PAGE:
~1,095 days (and much financial, career, and personal success) later, I am proud, and I am so grateful for my Irish (and German) immigrant genes and the numerous strong women in my family lineage that forged such inner strength in me. It is that unflappable strength that makes giving up not an option despite how the cards are stacked, you just keep going. And once you are far enough away from those events, you take time to actually address your emotions, to confront how you feel, and to allow yourself to heal from all the trauma. But healing, cannot take place until you are somewhere safe, and getting somewhere safe takes survival skills.
A few of my top ‘survival’ skills include (From my recent talk w/WIN Park City):
- Rest when you need to; respect your fatigue.
- Focus only on the positives.
- Keep your eyes trained on your next step or two. Do not try to forecast what is ahead, because you do not know. What you do know is that your steps will add up and eventually they will get you to your destination so that you remain in existence.
- Pay attention to the signposts to make sure you are on the right path (for me, that’s 11:11, it is my lucky number and I get it just about every day in every format – and always right when I need it most).
- Take a moment to take stock of what you have accomplished and appreciate how far you have come. It is so easy to get caught up in where we want to go, that we forget where we have already been.
- Go climb a mountain…. Ok, it does not have to be a mountain, but go do something physically demanding – finding physical accomplishments you can tackle in the midst of much global and personal instability and uncertainty helps provide a sense of calm grounding.
And when you are ready to start healing:
A few of my favorite mantras (along with a Stoic mindset, and several great insta accounts – Moon Omens, The Holistic Psychologist to name a few) that have helped immensely during exceptionally trying times:
- Trust that what is meant to be, will be.
- Let go of all expectations.
- Ask (the universe) for direction.
- Seek to understand your emotions, ask why you feel the things you feel, do not judge how you feel. Sit with them, they are meant to help, not be repressed (something I was very good at doing for a long time).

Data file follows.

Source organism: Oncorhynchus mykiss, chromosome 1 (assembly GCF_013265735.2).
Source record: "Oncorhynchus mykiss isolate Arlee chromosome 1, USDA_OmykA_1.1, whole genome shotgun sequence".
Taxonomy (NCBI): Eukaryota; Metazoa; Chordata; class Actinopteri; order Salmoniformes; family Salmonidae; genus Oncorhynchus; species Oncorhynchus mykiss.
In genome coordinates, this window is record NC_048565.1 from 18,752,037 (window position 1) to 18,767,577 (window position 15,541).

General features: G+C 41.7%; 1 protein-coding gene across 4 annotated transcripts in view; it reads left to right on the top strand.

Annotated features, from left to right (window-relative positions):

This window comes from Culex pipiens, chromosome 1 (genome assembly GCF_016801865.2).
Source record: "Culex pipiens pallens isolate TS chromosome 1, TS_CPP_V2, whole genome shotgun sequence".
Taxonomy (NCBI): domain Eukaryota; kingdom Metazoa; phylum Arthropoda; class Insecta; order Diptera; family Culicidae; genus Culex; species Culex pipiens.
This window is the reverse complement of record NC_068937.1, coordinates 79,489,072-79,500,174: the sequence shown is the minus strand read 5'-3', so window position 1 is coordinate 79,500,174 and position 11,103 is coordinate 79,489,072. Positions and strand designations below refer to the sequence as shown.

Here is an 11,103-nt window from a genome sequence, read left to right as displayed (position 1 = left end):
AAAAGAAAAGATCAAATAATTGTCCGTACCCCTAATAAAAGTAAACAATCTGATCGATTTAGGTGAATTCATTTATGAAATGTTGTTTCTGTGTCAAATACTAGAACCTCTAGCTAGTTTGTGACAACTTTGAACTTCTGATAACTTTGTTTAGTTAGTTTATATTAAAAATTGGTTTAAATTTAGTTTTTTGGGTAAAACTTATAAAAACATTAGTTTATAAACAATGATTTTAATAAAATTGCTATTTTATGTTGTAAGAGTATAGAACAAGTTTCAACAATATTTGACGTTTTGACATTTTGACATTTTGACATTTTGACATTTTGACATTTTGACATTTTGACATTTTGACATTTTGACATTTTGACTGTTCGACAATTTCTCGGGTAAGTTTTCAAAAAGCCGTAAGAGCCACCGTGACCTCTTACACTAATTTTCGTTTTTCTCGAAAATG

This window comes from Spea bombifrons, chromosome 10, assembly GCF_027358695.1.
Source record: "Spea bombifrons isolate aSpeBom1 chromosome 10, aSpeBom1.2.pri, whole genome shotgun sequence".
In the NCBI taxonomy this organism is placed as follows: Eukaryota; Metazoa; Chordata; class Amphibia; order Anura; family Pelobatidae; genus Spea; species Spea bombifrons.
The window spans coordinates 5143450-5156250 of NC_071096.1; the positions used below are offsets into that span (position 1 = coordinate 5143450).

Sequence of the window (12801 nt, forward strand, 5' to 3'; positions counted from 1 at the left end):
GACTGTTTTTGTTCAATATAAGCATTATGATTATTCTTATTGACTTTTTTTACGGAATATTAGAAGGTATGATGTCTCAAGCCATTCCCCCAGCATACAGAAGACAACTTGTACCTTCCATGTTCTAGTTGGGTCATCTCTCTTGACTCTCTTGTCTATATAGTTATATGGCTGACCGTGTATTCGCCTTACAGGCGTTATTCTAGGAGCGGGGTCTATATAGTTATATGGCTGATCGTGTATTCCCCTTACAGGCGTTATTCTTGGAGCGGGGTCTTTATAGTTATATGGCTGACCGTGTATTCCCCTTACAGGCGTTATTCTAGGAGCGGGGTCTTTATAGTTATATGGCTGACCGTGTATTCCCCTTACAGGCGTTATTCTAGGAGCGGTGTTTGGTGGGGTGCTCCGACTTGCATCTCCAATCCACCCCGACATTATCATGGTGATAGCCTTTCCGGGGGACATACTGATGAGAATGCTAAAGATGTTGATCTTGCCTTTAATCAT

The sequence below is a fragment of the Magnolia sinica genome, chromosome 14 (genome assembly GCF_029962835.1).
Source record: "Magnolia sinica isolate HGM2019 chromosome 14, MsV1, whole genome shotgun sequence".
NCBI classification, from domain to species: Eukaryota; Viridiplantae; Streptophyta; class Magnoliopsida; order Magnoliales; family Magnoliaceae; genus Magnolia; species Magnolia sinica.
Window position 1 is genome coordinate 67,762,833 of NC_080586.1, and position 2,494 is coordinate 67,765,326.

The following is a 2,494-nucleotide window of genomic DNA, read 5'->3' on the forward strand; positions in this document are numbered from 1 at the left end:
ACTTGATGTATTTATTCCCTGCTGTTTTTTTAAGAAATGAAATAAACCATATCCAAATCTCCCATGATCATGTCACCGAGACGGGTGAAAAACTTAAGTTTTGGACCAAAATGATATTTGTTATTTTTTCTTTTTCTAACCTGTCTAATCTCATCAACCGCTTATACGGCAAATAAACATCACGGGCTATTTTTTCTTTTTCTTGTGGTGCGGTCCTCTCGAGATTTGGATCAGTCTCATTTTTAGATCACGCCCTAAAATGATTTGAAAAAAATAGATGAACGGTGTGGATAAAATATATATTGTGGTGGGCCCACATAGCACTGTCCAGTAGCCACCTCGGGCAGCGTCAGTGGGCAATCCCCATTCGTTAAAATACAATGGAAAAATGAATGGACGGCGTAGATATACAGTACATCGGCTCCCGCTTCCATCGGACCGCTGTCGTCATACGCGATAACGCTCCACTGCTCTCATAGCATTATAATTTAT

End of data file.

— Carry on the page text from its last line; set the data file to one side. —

My hope for you all is that this year has taught you how to survive, how to focus on what matters most in order to keep moving forward. I also hope that this year has been a period of personal growth, that it helped illuminate what is really important, while letting all that is superficial and unnecessary fall away.
For me, this year, and really the past three years, has taught me that I am tough beyond measure, but that being tough, and surviving is only part of the equation towards a fortunate life. I also have to acknowledge my emotions – that by spending most of my life suppressing them, I had lost out on creativity, joy, and total self-expression. In search of what matters, I have established a simple, but powerful vision: I want to utilize my professional skills and personal capabilities to the greatest extent possible to make a profound difference in the world and the individual lives of others, while also pursuing my personal interests and passions in order to live a full life.
Now that we are not just surviving, but beginning to come to a state of healing – it is time to ask, what lessons has this year taught you, what has it shown you about yourself, and how you want to grow? What irony is going to become your fortune in the future?
All my best, and Happy St. Patrick’s Day